Embarking on a career transition involves exposing yourself to certain risks, including your activities being discovered by your current employer.
Although there are few ways to completely shield yourself from being found out, there are many ways to protect your privacy and minimize your risk across different platforms. Here are a few tips:
Personally, I don’t recommend uploading your resume to major career boards because I find a more direct and controlled approach brings higher quality opportunities. If you want to learn more about this, I write about job search strategies in my e-books.
Additionally, posting your resume on a job board can bring you less than reputable propositions – including slick and highly convincing marketing companies that some say take advantage of job seekers with bogus job offers. If you do opt for posting to a major job board (and even if you don’t), I generally recommend leaving your street address off of your resume. Your city, state and zip, along with your other contact information, is sufficient.
If your LinkedIn network includes your employer and team, be careful with your activity updates. Requesting lots of recommendations or updating your profile several times in a short period could be a red flag to your employer.
Ask for and give recommendations slowly, over a period of time if possible, instead of all at once. You can adjust your profile settings so your network isn’t alerted when updates to your profile are made.
If you join any job search or recruiting groups, adjust your settings when you join so that the icon doesn’t show up on your groups page.
Opting for a website which is a nice touch because it works for you 24 hours a day. If it includes your photo, an audio clip, or a video, it can create a strong first impression. Most D.I.Y. website and blog platforms allow you to password protect your site if you are worried about overexposure, and you can give out your password at your discretion.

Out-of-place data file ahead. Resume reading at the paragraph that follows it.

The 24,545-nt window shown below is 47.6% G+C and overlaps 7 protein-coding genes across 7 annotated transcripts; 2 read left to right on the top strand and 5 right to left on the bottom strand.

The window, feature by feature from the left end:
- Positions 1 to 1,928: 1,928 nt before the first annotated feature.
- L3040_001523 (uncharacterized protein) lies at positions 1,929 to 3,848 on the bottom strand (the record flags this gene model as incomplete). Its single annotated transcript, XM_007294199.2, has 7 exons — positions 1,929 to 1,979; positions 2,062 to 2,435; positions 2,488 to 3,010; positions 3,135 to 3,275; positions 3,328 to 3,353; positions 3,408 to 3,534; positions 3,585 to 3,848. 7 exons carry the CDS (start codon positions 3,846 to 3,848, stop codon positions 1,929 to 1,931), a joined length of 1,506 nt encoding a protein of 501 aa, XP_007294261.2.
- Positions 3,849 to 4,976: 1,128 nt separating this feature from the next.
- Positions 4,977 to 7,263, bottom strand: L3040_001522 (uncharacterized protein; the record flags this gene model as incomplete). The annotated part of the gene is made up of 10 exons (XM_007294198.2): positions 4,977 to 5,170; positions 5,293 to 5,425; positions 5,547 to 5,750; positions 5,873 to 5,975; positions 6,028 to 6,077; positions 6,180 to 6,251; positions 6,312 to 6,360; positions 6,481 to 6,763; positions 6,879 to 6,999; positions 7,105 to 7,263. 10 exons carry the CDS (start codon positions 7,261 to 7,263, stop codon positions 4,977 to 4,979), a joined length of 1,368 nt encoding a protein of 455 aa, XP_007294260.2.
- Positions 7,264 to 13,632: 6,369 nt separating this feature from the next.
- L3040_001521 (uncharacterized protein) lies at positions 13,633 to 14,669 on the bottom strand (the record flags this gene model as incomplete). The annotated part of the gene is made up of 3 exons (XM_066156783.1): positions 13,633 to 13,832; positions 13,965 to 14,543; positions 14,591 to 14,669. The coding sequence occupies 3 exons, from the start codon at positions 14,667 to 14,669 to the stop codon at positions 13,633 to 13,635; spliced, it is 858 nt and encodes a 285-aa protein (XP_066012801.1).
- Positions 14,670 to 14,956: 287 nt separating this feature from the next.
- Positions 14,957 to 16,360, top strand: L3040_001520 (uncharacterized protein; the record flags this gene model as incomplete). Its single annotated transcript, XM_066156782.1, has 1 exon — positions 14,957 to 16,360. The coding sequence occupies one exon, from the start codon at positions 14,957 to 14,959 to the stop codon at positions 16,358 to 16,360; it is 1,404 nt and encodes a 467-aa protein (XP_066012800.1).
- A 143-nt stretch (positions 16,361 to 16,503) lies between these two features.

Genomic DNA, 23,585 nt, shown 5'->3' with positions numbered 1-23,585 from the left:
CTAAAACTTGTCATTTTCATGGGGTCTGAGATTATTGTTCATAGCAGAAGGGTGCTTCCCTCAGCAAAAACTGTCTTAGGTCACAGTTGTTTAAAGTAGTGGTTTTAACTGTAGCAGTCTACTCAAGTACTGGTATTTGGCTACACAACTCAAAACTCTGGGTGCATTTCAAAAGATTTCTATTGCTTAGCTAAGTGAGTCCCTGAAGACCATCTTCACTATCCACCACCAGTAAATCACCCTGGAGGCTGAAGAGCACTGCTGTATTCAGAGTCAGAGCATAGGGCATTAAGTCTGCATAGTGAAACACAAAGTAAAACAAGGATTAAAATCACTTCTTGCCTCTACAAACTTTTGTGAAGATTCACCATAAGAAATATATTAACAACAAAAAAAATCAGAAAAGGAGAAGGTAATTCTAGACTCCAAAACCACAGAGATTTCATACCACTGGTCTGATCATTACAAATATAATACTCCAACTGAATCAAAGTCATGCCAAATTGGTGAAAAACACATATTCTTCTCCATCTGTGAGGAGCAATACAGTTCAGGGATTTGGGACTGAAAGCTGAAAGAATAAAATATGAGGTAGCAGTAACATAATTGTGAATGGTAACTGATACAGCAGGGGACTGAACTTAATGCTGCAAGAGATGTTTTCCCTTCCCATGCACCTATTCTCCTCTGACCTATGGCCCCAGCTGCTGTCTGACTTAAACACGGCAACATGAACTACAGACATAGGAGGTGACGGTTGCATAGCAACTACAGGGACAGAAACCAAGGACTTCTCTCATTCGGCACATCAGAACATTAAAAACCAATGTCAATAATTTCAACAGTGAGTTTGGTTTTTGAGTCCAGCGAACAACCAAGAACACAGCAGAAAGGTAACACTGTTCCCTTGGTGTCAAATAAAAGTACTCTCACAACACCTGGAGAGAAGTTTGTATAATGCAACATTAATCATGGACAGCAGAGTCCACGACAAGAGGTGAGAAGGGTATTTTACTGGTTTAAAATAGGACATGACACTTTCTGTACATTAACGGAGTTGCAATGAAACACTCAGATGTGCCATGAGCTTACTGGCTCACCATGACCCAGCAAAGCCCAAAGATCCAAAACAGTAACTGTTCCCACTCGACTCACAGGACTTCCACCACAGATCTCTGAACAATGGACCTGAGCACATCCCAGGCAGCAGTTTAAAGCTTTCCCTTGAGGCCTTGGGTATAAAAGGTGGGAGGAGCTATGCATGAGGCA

Sometimes during a job search interview process, your credit can be looked into as part of the screening. If you want to learn how to protect your credit and financial information, I wrote a detailed blog post about it.
Secret Job Search
My late friend Mark Hovind wrote about the secret job search. I think this is both a safe and smart idea for high profile executives who mustn’t get caught vetting new opportunities. Basically, Mark suggests recruiting the help of a friend (preferably another top executive, mentor, or past boss) to field interested parties for you. Once your friend gives you the basic info, you can decide if you wish to reveal your identity to the potential recruiter, private equity firm, venture capital firm, or company.
You may be working with a firm to send out a mass recruiter distribution for you, or you may be contacting top recruiters one-by-one. Whichever method you use, you can share both in your introductory letter to them and on the phone with a statement like, “I would appreciate you keeping this inquiry confidential.”
If your company has reorganized, been bought by an investment firm, merged or acquired you could add, “I would not want to disturb my company for simply considering alternatives as a result of our merger, acquisition etc…” or, “My current position is secure and I would ask that my inquiry be kept confidential.”